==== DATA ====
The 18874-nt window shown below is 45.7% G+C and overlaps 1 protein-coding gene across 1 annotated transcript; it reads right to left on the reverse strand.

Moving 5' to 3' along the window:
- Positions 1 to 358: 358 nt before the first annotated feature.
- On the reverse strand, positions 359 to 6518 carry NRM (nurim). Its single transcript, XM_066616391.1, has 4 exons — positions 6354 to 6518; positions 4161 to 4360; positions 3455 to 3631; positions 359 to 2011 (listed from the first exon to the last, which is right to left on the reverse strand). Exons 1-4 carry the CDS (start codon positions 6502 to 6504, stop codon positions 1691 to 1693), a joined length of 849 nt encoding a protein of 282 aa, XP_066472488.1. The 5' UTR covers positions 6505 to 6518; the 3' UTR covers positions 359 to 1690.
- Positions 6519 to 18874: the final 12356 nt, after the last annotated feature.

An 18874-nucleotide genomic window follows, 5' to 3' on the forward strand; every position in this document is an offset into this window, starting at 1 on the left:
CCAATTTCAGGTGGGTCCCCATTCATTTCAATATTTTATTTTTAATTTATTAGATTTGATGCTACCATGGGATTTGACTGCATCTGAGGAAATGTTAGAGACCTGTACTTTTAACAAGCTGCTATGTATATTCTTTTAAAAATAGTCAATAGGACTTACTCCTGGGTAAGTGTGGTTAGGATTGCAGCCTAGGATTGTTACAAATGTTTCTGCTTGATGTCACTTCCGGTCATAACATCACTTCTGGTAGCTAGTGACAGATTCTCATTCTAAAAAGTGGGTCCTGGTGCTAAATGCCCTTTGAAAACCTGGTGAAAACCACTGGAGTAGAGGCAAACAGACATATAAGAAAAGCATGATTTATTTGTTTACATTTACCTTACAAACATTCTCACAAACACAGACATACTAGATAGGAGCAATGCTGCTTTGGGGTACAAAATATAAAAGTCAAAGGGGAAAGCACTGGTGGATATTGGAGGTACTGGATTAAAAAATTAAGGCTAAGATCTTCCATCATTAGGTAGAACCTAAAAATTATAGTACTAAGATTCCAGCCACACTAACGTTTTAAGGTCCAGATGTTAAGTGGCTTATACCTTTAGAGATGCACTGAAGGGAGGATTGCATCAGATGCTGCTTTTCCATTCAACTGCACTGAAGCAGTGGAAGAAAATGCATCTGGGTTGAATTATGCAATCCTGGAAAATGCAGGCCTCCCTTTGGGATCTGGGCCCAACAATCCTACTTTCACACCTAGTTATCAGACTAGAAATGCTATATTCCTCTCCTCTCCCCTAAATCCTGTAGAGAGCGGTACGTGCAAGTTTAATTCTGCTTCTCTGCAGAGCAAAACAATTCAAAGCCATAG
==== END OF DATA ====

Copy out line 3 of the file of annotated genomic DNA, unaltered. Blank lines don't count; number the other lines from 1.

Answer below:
- Positions 1 to 358: 358 nt before the first annotated feature.